More than a quarter of GCSE pupils do practical science work less than once a month or never, a new study has found.
Many pupils would like to do more practicals in lessons, it reveals, although it also shows that some do not understand the purpose behind the work they are asked to do.
The report, published by the Wellcome Trust, also suggests that young people are less likely to do science experiments if they are from a more disadvantaged background, and if they choose to take single science.
Hilary Leevers, the charity's head of education and learning, said it was "unacceptable" that some youngsters were not doing much practical work.
The report, which questioned 4,081 14 to 18-year-olds – including more than 2,000 taking their GCSEs – found that under half (45 per cent) of those taking the qualifications said they did hands-on practical work in science lessons at least once a fortnight.
Around 29 per cent said that they did so less than once a month, or never, the study found.
More than half (58 per cent) wanted to do more practicals in class. This was more common among those taking single science, which counts as one GCSE.
Over a fifth (22 per cent) said that "a lot of the time" they simply follow instructions when they do experiments, without understanding the purpose of the work.
The exams regulator Ofqual decided to stop practical work from contributing to overall grades in the reformed science GCSEs, which started being taught in September last year, despite strong opposition from the sector.
The Wellcome research, which was carried out in summer 2016, covered the old science GCSEs – so the impact of the new qualifications on the quality and quantity of practical work is yet to be seen.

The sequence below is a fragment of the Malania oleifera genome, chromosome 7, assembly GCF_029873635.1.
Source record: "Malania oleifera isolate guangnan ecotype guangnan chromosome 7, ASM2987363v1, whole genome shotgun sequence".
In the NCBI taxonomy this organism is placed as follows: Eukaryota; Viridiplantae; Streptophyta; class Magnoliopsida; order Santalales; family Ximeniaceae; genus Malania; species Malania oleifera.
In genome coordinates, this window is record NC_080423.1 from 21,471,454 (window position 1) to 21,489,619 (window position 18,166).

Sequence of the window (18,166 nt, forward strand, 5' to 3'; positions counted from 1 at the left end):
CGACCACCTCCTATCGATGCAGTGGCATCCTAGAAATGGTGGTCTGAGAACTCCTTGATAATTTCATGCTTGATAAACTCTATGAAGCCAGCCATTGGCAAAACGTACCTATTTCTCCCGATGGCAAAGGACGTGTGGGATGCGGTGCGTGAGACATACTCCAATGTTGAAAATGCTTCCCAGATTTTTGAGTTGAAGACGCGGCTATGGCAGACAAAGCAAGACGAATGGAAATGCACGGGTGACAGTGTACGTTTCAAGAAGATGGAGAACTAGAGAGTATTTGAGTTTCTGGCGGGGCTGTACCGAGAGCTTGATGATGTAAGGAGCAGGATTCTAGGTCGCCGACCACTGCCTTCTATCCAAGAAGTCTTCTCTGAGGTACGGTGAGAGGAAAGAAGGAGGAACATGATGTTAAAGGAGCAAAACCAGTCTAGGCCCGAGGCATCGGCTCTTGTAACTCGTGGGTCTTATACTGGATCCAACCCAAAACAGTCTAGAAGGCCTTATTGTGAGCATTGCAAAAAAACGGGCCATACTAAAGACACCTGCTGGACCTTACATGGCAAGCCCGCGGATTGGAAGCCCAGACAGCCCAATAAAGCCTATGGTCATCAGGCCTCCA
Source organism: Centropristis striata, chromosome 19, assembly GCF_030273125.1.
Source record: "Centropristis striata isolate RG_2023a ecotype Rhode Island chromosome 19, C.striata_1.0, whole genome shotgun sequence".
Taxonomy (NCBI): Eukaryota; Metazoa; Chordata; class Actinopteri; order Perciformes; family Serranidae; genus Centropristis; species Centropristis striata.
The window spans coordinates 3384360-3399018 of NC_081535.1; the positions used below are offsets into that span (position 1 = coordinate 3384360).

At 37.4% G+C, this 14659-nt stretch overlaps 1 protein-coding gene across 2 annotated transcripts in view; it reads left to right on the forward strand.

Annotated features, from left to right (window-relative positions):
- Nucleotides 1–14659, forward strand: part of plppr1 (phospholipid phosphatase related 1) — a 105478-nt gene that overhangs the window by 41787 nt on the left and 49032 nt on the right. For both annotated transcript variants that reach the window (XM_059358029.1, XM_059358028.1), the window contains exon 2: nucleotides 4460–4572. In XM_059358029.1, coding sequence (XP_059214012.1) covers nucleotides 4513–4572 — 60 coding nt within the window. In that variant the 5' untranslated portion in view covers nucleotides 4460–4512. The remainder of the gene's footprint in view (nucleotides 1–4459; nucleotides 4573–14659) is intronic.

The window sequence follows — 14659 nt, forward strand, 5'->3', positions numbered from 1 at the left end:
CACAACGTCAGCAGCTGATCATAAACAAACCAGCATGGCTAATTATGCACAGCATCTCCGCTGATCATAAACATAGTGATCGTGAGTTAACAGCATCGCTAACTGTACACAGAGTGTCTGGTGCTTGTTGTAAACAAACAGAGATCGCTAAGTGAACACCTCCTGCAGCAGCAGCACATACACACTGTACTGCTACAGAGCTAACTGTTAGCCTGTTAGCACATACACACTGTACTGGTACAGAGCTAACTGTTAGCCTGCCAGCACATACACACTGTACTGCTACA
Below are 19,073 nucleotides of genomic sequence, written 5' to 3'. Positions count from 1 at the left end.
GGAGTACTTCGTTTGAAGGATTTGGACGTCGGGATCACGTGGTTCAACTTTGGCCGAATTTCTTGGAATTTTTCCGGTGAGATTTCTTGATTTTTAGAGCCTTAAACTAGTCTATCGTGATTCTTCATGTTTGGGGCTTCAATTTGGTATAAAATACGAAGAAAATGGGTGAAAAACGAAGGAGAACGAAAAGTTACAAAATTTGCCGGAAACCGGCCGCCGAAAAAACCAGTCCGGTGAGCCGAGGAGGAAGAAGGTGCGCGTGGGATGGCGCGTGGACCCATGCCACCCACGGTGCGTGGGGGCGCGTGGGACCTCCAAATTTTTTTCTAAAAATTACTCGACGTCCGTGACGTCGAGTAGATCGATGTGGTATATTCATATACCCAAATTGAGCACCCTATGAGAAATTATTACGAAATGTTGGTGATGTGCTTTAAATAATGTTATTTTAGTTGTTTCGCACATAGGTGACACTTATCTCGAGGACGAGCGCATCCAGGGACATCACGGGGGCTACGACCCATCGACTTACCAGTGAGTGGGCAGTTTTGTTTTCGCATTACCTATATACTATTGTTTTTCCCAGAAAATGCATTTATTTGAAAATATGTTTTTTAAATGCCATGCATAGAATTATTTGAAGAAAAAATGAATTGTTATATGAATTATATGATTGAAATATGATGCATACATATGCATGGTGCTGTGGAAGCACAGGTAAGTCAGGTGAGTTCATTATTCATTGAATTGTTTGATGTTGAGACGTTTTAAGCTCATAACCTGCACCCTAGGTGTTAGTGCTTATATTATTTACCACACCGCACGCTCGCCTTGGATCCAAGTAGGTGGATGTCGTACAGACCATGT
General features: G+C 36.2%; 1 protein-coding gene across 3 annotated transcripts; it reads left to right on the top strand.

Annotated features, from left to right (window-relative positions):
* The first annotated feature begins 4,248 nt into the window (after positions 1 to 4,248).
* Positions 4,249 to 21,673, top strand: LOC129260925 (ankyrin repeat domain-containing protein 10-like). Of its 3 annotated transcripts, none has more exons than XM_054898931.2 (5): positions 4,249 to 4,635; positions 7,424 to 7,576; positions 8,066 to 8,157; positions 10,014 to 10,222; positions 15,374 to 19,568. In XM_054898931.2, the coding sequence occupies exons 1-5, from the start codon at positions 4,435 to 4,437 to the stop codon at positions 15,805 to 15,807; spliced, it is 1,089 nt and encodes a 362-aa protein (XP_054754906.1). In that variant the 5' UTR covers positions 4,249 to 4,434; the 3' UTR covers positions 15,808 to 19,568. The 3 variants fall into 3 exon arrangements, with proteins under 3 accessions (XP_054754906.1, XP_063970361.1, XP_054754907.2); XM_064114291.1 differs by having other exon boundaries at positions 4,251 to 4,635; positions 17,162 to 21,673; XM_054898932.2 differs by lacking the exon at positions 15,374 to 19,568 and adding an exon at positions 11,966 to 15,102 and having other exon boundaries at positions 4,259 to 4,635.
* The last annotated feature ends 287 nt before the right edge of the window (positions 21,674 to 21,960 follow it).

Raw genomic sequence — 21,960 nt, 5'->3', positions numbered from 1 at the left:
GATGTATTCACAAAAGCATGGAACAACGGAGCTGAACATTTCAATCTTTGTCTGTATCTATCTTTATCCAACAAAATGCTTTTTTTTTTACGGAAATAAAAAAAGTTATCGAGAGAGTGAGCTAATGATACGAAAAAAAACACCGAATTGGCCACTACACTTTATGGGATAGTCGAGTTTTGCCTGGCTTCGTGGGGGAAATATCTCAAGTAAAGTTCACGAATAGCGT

A breakdown of the statistics shows that young people's experience of practical work – which also includes fieldwork – depends heavily on the course they take and their background.
Around 83 per cent of triple science students – which counts as three GCSEs – had done more advanced practicals, such as designing and conducting their own experiment, compared with 62 per cent of single science pupils.
Just over a third (36 per cent) of GCSE youngsters from the most deprived areas reported doing hands-on practical work at least once a month, compared with 54 per cent of those from the wealthiest areas.
Dr Leevers said: "It's great to see the positivity that so many young people have towards learning science. Young people said that practical work encourages them to learn science and most want to do more.
"It is absolutely unacceptable that over a quarter of 14 to 16-year-olds said that they are doing practical work less than once a month.
"At the very least, all schools should ensure that they join the half of schools giving their students hands-on science at least once a fortnight. Assessment drives teaching and we are working with partners to support practical science and recently announced funding for research aimed at improving its assessment."
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